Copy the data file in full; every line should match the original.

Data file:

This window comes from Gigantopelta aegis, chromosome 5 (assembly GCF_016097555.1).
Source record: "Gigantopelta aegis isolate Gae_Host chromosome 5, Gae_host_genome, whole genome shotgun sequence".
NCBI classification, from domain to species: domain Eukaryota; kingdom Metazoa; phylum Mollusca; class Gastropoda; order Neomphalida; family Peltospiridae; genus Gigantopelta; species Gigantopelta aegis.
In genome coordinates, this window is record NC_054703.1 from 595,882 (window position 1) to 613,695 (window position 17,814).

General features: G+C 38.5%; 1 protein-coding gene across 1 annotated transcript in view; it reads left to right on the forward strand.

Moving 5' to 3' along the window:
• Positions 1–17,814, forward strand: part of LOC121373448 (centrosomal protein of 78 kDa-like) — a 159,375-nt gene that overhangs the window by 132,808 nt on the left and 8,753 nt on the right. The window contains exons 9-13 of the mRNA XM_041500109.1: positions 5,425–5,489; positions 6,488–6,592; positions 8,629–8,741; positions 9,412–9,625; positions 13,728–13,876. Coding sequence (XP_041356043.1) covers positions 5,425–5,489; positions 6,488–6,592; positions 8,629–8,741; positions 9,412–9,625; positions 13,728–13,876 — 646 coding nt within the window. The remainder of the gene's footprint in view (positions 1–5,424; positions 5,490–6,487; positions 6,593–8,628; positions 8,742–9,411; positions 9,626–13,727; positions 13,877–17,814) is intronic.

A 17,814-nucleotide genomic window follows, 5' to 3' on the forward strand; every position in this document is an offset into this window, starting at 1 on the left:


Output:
This window comes from Gigantopelta aegis, chromosome 5 (assembly GCF_016097555.1).
Source record: "Gigantopelta aegis isolate Gae_Host chromosome 5, Gae_host_genome, whole genome shotgun sequence".
NCBI classification, from domain to species: domain Eukaryota; kingdom Metazoa; phylum Mollusca; class Gastropoda; order Neomphalida; family Peltospiridae; genus Gigantopelta; species Gigantopelta aegis.
In genome coordinates, this window is record NC_054703.1 from 595,882 (window position 1) to 613,695 (window position 17,814).

General features: G+C 38.5%; 1 protein-coding gene across 1 annotated transcript in view; it reads left to right on the forward strand.

Moving 5' to 3' along the window:
• Positions 1–17,814, forward strand: part of LOC121373448 (centrosomal protein of 78 kDa-like) — a 159,375-nt gene that overhangs the window by 132,808 nt on the left and 8,753 nt on the right. The window contains exons 9-13 of the mRNA XM_041500109.1: positions 5,425–5,489; positions 6,488–6,592; positions 8,629–8,741; positions 9,412–9,625; positions 13,728–13,876. Coding sequence (XP_041356043.1) covers positions 5,425–5,489; positions 6,488–6,592; positions 8,629–8,741; positions 9,412–9,625; positions 13,728–13,876 — 646 coding nt within the window. The remainder of the gene's footprint in view (positions 1–5,424; positions 5,490–6,487; positions 6,593–8,628; positions 8,742–9,411; positions 9,626–13,727; positions 13,877–17,814) is intronic.

A 17,814-nucleotide genomic window follows, 5' to 3' on the forward strand; every position in this document is an offset into this window, starting at 1 on the left: